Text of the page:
By: Allan M. Siegel
Tesla Motors is one of several car companies that is currently testing
self-driving cars – although the technology still has not been perfected.
Sadly, on May 7, 2016, the first self-driving car fatality occurred during
the testing of an autonomous Tesla vehicle, in Williston, Florida. The
victim was the operator of the vehicle itself, Joshua Brown. Tesla promptly
reported the incident to U.S. regulators, but the collision only recently
became public knowledge.
The Tesla vehicle drove right into the middle of a tractor-trailer, which
was turning in front of the Tesla vehicle. The Tesla vehicle did not recognize
the tractor-trailer as an obstacle; the reason may be that the color of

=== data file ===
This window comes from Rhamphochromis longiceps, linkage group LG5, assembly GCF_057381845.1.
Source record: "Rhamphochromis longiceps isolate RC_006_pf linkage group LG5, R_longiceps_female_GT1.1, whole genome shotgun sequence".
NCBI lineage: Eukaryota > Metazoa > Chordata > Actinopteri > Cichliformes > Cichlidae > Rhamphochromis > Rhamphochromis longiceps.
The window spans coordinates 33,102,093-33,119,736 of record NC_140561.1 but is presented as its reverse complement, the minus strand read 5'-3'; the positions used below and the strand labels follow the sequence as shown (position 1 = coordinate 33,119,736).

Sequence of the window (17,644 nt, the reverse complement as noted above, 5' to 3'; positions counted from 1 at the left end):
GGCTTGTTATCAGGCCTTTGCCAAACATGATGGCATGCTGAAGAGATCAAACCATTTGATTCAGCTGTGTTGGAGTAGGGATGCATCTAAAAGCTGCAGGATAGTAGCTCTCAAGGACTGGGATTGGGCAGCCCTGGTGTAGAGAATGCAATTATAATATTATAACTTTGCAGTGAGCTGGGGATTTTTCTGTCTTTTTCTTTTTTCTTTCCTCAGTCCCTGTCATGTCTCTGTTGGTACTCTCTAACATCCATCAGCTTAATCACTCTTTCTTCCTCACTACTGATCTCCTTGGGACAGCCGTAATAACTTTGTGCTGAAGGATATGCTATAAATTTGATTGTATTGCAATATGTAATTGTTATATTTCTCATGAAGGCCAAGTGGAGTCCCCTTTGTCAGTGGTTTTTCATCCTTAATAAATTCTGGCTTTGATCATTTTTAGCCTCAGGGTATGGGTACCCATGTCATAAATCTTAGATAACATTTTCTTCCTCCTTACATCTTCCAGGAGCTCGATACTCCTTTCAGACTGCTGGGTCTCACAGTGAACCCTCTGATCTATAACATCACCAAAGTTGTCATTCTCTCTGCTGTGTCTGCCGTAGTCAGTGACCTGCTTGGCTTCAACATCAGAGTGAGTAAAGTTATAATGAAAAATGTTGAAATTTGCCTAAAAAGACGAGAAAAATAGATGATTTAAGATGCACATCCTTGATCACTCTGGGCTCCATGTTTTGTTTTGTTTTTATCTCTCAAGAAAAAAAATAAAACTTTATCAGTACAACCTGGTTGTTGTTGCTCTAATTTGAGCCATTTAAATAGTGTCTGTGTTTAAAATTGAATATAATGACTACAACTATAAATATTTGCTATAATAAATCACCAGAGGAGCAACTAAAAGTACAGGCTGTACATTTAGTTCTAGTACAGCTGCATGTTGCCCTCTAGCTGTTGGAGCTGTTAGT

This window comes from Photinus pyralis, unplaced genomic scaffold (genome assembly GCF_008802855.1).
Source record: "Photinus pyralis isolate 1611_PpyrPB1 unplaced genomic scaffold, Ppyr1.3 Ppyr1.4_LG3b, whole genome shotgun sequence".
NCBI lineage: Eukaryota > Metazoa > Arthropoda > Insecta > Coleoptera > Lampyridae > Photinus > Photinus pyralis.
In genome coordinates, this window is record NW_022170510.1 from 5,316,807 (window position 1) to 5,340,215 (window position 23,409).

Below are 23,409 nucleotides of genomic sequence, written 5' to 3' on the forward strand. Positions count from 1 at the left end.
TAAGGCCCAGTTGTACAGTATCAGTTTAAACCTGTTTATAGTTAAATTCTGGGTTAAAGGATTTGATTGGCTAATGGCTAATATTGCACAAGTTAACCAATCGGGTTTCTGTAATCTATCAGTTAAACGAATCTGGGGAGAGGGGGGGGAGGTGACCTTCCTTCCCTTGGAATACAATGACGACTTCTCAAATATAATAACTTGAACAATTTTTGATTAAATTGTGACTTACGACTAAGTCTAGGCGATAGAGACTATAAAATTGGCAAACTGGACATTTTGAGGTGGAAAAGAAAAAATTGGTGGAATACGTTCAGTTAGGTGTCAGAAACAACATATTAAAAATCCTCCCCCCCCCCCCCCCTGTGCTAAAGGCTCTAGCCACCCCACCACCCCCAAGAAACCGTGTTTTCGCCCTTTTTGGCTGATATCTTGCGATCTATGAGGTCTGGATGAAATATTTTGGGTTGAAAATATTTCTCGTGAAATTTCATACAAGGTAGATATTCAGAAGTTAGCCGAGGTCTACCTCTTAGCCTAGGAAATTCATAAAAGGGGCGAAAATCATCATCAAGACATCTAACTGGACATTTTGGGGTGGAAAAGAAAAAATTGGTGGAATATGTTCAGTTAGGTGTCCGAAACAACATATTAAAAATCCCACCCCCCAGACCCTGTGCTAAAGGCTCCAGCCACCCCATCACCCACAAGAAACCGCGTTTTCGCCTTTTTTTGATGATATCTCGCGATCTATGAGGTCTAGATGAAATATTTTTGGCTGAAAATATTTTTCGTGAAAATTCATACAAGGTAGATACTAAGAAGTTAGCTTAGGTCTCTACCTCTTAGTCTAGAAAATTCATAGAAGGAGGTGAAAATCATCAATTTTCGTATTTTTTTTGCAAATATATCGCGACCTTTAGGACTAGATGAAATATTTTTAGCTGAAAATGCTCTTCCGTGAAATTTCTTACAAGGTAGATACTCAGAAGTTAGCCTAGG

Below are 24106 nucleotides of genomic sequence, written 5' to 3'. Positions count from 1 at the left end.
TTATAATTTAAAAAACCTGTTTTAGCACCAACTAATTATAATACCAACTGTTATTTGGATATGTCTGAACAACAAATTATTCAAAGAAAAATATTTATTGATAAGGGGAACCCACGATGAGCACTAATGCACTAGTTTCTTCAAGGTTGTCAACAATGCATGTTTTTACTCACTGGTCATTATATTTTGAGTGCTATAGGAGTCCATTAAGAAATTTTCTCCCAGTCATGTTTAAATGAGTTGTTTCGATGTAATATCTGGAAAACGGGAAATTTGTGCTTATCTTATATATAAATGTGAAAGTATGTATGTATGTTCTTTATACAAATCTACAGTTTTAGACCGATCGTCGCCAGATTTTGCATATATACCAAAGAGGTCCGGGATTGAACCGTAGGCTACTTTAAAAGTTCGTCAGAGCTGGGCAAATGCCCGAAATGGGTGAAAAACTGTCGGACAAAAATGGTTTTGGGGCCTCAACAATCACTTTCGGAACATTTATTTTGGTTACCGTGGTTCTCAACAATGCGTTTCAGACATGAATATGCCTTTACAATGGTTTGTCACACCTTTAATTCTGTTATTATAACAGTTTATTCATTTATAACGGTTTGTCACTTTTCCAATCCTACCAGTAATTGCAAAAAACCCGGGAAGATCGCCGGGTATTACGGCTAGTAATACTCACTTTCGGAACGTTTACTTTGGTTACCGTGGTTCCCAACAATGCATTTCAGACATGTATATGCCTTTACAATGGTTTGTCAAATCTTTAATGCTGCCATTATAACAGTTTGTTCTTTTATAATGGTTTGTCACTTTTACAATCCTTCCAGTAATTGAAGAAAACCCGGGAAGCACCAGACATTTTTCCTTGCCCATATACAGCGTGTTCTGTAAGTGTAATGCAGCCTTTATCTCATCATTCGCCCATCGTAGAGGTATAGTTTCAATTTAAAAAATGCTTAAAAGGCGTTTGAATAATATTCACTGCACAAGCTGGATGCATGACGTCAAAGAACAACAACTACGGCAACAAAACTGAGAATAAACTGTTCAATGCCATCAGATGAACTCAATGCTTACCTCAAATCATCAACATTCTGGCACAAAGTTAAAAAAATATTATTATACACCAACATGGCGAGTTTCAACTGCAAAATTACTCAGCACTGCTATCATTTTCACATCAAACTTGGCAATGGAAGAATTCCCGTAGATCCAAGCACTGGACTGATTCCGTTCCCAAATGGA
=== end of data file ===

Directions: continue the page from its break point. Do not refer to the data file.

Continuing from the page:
the tractor-trailer was similar to the color of the sky. That said, Tesla
does not claim that its self-driving cars are, in fact, completely self-driving;
the person in the driver’s seat is supposed to keep their hands
on the wheel and pay attention to the road at all times. Moreover, there
is evidence that Brown, the operator of the Tesla vehicle, may have been
unsafely watching a movie on a portable DVD player at the time of the
Self-driving cars hold out the promise of improved convenience and safety
on America’s roads, and may lead to a significant reduction in
automobile collision injuries and death. Unfortunately, the Tesla crash is a reminder that
the technology is not perfect and will require continued human oversight
within the “self-driving” car, to prevent avoidable collisions.